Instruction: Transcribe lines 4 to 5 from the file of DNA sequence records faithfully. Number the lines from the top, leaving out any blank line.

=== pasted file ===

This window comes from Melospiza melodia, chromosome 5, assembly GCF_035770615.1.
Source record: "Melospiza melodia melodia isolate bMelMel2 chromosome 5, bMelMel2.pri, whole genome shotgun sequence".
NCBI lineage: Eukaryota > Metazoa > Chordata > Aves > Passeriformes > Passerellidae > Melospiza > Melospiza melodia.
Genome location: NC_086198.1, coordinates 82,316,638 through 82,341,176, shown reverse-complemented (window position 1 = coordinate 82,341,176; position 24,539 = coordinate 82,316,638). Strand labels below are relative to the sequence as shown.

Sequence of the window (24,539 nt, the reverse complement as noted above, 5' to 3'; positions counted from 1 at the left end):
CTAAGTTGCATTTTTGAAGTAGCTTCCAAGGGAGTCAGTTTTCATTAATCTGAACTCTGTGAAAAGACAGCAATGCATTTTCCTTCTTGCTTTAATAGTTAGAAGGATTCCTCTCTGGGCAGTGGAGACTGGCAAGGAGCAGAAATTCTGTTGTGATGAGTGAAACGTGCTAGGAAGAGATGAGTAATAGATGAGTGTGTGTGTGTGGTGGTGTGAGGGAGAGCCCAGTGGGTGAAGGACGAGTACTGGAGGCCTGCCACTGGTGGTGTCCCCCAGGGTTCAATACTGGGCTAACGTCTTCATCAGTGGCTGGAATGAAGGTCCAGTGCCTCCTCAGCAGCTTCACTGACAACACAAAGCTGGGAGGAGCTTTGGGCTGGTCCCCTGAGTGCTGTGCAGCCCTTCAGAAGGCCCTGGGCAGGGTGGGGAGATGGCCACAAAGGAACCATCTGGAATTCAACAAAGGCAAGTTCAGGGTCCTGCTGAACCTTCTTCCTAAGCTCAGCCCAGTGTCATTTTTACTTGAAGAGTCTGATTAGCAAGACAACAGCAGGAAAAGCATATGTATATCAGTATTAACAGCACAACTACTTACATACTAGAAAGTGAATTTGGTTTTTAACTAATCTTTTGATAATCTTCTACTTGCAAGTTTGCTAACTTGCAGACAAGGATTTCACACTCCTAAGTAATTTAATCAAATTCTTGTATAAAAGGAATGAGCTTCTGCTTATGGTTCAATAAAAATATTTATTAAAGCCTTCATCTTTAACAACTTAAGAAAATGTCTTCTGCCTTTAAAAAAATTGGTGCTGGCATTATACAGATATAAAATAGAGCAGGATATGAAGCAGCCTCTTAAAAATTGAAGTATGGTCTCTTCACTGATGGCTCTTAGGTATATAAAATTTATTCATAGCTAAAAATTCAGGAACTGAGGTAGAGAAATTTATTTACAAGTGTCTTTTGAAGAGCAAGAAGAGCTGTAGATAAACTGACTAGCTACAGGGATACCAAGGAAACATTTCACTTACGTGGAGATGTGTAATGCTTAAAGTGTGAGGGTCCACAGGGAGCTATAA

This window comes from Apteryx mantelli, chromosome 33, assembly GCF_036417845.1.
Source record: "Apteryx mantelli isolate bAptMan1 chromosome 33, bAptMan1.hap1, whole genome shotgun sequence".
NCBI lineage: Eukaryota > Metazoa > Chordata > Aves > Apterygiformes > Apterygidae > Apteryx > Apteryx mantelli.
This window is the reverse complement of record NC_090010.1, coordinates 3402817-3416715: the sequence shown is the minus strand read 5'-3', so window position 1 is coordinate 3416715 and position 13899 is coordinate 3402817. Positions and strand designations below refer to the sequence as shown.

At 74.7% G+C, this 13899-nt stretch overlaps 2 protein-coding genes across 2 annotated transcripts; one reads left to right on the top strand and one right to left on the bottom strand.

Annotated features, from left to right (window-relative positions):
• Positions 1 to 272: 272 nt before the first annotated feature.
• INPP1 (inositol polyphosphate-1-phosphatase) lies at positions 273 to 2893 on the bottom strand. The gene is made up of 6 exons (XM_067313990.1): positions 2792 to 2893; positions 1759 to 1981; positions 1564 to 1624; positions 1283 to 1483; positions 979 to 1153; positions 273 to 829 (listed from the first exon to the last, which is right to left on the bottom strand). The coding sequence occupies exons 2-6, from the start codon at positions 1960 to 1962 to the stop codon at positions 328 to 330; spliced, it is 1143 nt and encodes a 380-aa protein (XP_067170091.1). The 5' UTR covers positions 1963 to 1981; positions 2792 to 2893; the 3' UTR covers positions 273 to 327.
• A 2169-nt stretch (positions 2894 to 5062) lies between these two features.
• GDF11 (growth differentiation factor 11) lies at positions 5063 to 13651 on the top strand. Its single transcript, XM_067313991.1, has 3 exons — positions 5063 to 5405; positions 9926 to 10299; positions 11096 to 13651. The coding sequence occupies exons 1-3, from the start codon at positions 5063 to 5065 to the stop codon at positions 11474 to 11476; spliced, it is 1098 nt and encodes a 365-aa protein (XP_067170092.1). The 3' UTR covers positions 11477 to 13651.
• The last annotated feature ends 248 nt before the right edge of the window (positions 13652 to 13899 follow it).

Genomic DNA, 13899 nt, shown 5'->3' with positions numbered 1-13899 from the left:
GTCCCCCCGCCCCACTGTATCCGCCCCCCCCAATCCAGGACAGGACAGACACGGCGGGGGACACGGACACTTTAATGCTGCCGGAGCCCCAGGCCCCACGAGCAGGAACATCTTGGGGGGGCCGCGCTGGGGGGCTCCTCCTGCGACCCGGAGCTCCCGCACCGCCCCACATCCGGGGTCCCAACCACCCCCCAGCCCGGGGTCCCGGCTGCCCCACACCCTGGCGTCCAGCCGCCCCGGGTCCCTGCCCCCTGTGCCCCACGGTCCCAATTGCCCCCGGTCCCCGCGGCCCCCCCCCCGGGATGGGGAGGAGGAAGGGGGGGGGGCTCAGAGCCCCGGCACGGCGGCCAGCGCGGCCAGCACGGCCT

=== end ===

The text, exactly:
Genome location: NC_086198.1, coordinates 82,316,638 through 82,341,176, shown reverse-complemented (window position 1 = coordinate 82,341,176; position 24,539 = coordinate 82,316,638). Strand labels below are relative to the sequence as shown.

Sequence of the window (24,539 nt, the reverse complement as noted above, 5' to 3'; positions counted from 1 at the left end):